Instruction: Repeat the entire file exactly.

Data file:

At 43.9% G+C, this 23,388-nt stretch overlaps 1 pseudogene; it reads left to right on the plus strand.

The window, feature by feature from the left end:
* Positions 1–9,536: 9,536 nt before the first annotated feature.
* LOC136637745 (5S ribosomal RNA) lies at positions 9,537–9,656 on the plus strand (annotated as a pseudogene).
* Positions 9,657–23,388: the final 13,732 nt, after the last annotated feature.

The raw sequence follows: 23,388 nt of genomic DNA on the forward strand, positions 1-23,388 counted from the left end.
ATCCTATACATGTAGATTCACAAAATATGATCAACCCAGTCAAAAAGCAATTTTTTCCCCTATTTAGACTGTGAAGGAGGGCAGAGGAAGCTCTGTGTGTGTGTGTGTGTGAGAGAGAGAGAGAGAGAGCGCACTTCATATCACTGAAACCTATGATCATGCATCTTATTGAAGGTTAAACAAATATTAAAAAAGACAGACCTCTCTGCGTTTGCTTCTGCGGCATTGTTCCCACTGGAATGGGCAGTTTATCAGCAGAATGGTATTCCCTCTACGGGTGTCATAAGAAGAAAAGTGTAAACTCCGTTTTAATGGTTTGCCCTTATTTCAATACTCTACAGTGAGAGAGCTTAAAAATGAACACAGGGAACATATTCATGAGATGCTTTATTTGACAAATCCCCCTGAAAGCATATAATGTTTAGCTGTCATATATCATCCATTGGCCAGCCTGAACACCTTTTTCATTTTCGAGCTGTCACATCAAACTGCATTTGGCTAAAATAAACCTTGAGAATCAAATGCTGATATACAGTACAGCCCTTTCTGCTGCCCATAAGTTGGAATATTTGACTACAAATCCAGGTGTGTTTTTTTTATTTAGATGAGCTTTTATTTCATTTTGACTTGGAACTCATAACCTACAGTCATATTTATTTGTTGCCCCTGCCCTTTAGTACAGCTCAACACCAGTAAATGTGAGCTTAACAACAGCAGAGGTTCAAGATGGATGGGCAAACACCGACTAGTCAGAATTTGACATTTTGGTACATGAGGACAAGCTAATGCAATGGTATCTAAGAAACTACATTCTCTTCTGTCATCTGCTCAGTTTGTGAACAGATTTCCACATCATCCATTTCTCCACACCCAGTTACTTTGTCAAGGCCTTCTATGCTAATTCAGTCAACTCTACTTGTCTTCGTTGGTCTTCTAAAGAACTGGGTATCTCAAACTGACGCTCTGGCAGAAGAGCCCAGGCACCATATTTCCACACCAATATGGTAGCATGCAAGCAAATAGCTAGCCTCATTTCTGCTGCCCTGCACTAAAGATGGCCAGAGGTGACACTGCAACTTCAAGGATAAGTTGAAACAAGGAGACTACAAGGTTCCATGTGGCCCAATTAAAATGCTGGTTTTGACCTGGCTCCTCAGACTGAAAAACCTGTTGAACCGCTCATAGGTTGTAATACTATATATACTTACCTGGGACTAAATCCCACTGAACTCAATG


At 43.9% G+C, this 23,388-nt stretch overlaps 1 pseudogene; it reads left to right on the plus strand.

The window, feature by feature from the left end:
* Positions 1–9,536: 9,536 nt before the first annotated feature.
* LOC136637745 (5S ribosomal RNA) lies at positions 9,537–9,656 on the plus strand (annotated as a pseudogene).
* Positions 9,657–23,388: the final 13,732 nt, after the last annotated feature.

The raw sequence follows: 23,388 nt of genomic DNA on the forward strand, positions 1-23,388 counted from the left end.
ATCCTATACATGTAGATTCACAAAATATGATCAACCCAGTCAAAAAGCAATTTTTTCCCCTATTTAGACTGTGAAGGAGGGCAGAGGAAGCTCTGTGTGTGTGTGTGTGTGAGAGAGAGAGAGAGAGAGCGCACTTCATATCACTGAAACCTATGATCATGCATCTTATTGAAGGTTAAACAAATATTAAAAAAGACAGACCTCTCTGCGTTTGCTTCTGCGGCATTGTTCCCACTGGAATGGGCAGTTTATCAGCAGAATGGTATTCCCTCTACGGGTGTCATAAGAAGAAAAGTGTAAACTCCGTTTTAATGGTTTGCCCTTATTTCAATACTCTACAGTGAGAGAGCTTAAAAATGAACACAGGGAACATATTCATGAGATGCTTTATTTGACAAATCCCCCTGAAAGCATATAATGTTTAGCTGTCATATATCATCCATTGGCCAGCCTGAACACCTTTTTCATTTTCGAGCTGTCACATCAAACTGCATTTGGCTAAAATAAACCTTGAGAATCAAATGCTGATATACAGTACAGCCCTTTCTGCTGCCCATAAGTTGGAATATTTGACTACAAATCCAGGTGTGTTTTTTTTATTTAGATGAGCTTTTATTTCATTTTGACTTGGAACTCATAACCTACAGTCATATTTATTTGTTGCCCCTGCCCTTTAGTACAGCTCAACACCAGTAAATGTGAGCTTAACAACAGCAGAGGTTCAAGATGGATGGGCAAACACCGACTAGTCAGAATTTGACATTTTGGTACATGAGGACAAGCTAATGCAATGGTATCTAAGAAACTACATTCTCTTCTGTCATCTGCTCAGTTTGTGAACAGATTTCCACATCATCCATTTCTCCACACCCAGTTACTTTGTCAAGGCCTTCTATGCTAATTCAGTCAACTCTACTTGTCTTCGTTGGTCTTCTAAAGAACTGGGTATCTCAAACTGACGCTCTGGCAGAAGAGCCCAGGCACCATATTTCCACACCAATATGGTAGCATGCAAGCAAATAGCTAGCCTCATTTCTGCTGCCCTGCACTAAAGATGGCCAGAGGTGACACTGCAACTTCAAGGATAAGTTGAAACAAGGAGACTACAAGGTTCCATGTGGCCCAATTAAAATGCTGGTTTTGACCTGGCTCCTCAGACTGAAAAACCTGTTGAACCGCTCATAGGTTGTAATACTATATATACTTACCTGGGACTAAATCCCACTGAACTCAATG